A Sample-to-Answer Point-of-Care Diagnostic for Recently Transfused Sickle Cell Anemia Patients in Low Resource Settings

Funding Agency:

NIH / National Heart, Lung, and Blood Institute


Rebecca Richards-Kortum (Rice), Gladstone Airewele(Baylor CoM), Venee Tubman (BaylorCoM), Nmazuo Ozuah (Baylor CoM)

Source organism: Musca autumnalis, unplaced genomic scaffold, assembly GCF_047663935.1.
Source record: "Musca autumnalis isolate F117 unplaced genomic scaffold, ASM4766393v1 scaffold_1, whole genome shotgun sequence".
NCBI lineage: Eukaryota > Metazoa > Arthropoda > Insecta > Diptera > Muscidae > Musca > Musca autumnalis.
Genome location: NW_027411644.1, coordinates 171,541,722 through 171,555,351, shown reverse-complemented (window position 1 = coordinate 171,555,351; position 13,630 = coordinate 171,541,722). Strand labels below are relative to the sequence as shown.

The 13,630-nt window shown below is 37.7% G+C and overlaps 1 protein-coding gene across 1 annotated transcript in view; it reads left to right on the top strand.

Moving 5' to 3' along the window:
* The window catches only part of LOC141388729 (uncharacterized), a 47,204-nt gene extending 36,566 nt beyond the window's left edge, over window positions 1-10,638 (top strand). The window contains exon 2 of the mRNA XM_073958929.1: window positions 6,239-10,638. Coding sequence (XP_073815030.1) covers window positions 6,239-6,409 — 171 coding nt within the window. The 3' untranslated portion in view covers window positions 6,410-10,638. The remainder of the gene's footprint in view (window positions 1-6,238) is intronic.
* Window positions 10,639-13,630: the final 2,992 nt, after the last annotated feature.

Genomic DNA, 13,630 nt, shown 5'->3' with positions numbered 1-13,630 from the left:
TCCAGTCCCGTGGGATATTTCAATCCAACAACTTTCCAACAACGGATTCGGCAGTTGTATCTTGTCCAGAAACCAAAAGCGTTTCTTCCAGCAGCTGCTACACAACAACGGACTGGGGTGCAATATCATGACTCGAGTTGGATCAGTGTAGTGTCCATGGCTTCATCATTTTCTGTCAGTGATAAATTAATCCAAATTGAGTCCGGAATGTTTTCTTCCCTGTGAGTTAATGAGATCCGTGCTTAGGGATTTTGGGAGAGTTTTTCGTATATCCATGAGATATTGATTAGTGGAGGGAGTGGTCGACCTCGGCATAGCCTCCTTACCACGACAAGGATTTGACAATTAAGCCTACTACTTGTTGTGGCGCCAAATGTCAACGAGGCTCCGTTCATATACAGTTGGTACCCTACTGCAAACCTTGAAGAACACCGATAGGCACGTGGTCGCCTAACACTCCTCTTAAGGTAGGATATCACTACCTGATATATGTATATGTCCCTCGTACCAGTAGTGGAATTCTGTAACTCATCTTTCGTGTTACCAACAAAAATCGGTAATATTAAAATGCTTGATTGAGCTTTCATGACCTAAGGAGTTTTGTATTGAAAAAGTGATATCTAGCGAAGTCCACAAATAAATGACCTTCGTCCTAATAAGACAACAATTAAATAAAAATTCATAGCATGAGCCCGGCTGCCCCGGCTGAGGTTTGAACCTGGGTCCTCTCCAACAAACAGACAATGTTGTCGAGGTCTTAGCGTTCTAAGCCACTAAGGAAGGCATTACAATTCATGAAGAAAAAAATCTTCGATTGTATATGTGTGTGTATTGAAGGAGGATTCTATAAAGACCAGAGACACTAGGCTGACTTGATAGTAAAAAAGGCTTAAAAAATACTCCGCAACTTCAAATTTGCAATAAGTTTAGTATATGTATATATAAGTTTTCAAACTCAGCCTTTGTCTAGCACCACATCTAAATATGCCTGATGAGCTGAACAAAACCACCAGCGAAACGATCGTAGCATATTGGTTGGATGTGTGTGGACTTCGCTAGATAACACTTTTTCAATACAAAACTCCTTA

Sickle cell disease (SCD) is an inherited hemoglobin disorder that is highly prevalent in low-and middle-income countries (LMICs), with over 75% of affected global births occurring in sub-Saharan Africa. Early diagnosis through pediatric screening, parental education, and preventive treatments are known to reduce deaths; however, lack of infrastructure and the high cost of diagnostic tools in low-resource settings severely limit early detection. As a result, many pediatric SCD patients present to a hospital with acute, severe anemia without a diagnosis and receive emergency blood transfusions. Existing point-of-care tests function by detecting and characterizing the hemoglobin proteins present in a sample. In cases of blood transfusion, these tests detect normal hemoglobin transfused from the blood donor as well as sickle hemoglobin, therefore misdiagnosing patients as sickle cell carriers. This limitation means existing point-of-care tests cannot be used for up to three months with patients who have received a blood transfusion, which causes significant delays in the time to diagnosis and prevents initiation of treatment. There is an urgent need for an inexpensive, easy-to-use test that targets the genetic basis of the disease and can rapidly deliver results so that accurate treatment can be initiated immediately at the point of care. To address this need, we will develop a rapid, inexpensive nucleic acid-based test to detect the common point mutations in the β globin gene that cause SCD: βS(Glu6Val)and βC(Glu6Lys). We propose a test that can differentiate the following clinically relevant genotypes: 1) SCD patients (βSβS: SS, βSβC: SC); 2) unaffected individuals(βAβA: AA); 3) SCD carriers (βAβS: AS, βAβC: AC); and 4) Hemoglobin C disease(βCβC: CC). Because blood transfusions contain globin proteins from the donor, a nucleic acid test is the only possibility to test infants and children who have recently undergone blood transfusions. An inexpensive point-of-care test that allows rapid detection of SCD in all patients would greatly improve care for children with SCD. We aim to: (1) Design and validate the first genetic point-of-care nucleic acid amplification test for sickle cell disease that can be used in recently transfused patients; (2) Implement the test on a low-cost, manufacturable, fully integrated sample-to-answer platform; and (3) Evaluate sensitivity, specificity, and usability of the test in two pilot clinical studies. Our team at Rice University, Baylor College of Medicine, and Kamuzu Central Hospital in Lilongwe, Malawi has the necessary expertise in bioengineering and clinical diagnostics to address the challenge of diagnosing SCD in resource-limited settings. Our proposed assay meets the optimal requirements for point-of-care testing in LMICs. Finally, it would eliminate the long delays currently associated with sample transport or transfusion from screen-positive patients to testing centers, and would enable immediate initiation of treatment for infants and children with a diagnosis of SCD.